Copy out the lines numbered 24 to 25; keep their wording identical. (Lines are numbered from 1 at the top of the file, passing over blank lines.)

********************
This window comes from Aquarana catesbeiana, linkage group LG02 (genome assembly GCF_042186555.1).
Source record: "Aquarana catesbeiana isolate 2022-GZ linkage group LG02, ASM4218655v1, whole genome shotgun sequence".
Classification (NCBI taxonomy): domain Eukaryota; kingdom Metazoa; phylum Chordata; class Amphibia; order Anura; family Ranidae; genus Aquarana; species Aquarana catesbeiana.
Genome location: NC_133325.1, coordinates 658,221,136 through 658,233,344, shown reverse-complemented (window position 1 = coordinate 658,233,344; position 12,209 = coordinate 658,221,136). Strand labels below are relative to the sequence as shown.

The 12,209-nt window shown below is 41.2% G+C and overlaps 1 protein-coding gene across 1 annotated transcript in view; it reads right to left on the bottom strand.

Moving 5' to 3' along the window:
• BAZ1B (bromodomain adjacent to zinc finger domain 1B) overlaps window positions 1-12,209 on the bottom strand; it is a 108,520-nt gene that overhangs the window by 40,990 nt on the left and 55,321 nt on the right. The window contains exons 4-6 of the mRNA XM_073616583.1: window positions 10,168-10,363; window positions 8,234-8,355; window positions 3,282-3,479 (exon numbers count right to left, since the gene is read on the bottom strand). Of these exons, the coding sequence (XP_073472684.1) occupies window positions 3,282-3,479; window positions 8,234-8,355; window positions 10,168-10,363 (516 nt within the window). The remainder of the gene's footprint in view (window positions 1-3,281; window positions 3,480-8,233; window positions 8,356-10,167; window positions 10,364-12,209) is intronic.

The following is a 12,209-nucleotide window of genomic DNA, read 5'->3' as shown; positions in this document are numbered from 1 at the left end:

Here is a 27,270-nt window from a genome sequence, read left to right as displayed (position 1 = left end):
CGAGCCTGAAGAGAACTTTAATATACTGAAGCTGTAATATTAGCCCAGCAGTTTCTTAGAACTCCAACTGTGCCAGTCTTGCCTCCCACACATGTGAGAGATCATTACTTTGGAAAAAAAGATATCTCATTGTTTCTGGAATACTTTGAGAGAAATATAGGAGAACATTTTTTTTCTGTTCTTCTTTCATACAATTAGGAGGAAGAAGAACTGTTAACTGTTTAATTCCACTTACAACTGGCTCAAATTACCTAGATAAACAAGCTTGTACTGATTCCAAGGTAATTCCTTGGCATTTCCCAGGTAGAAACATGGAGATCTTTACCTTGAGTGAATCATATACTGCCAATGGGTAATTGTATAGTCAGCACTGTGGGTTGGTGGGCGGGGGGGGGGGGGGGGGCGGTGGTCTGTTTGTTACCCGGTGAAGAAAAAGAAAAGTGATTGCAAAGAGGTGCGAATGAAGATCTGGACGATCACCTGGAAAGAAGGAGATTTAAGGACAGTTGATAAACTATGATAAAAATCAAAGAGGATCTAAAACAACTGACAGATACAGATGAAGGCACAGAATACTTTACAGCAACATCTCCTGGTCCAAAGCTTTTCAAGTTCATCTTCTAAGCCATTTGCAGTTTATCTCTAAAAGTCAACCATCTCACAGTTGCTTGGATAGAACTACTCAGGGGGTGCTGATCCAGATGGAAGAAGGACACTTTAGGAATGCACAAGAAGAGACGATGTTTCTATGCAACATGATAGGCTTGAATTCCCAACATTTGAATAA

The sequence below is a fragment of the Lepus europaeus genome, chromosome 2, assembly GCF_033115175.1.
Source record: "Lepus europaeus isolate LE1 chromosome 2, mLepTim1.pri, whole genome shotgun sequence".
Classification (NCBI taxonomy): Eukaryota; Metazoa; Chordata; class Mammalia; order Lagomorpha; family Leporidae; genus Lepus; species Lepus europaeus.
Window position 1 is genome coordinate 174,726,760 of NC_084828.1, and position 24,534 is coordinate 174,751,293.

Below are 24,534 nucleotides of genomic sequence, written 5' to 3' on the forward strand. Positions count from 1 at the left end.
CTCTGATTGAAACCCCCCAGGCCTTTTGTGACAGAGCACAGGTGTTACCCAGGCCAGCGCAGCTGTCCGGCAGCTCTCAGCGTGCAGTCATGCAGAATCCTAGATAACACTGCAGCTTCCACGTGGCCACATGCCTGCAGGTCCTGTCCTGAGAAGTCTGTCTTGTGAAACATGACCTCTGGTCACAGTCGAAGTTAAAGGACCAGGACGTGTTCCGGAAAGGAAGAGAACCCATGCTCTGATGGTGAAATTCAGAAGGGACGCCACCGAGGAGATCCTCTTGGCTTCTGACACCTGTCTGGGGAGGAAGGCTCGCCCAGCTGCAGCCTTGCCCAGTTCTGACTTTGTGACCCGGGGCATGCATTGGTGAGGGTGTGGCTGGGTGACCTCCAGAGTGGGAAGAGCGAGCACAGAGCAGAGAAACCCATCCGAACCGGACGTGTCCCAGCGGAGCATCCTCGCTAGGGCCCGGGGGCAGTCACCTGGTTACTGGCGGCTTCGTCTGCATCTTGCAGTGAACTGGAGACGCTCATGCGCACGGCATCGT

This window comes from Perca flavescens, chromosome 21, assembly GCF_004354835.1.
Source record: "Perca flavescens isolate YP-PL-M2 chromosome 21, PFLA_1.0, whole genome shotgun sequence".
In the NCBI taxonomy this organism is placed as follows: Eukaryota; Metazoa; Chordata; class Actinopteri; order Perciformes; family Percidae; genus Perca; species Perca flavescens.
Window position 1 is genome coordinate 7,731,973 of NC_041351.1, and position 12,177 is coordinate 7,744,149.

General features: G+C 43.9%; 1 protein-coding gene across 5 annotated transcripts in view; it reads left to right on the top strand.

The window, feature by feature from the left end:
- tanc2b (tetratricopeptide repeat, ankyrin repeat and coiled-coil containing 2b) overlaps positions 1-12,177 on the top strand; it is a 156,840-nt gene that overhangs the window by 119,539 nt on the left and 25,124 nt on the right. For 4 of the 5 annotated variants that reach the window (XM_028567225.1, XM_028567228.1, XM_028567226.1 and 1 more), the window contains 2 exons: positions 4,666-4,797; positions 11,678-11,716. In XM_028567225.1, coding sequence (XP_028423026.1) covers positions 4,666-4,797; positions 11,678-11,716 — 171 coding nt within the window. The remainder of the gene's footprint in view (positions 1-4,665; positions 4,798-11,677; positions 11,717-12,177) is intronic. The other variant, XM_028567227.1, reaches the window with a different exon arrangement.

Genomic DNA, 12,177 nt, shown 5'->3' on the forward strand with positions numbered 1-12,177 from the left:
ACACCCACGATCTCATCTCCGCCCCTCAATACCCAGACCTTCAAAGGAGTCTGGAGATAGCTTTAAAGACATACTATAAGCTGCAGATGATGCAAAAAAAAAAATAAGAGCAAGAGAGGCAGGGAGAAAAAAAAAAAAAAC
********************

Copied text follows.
Genomic DNA, 12,177 nt, shown 5'->3' on the forward strand with positions numbered 1-12,177 from the left:
ACACCCACGATCTCATCTCCGCCCCTCAATACCCAGACCTTCAAAGGAGTCTGGAGATAGCTTTAAAGACATACTATAAGCTGCAGATGATGCAAAAAAAAAAATAAGAGCAAGAGAGGCAGGGAGAAAAAAAAAAAAAAC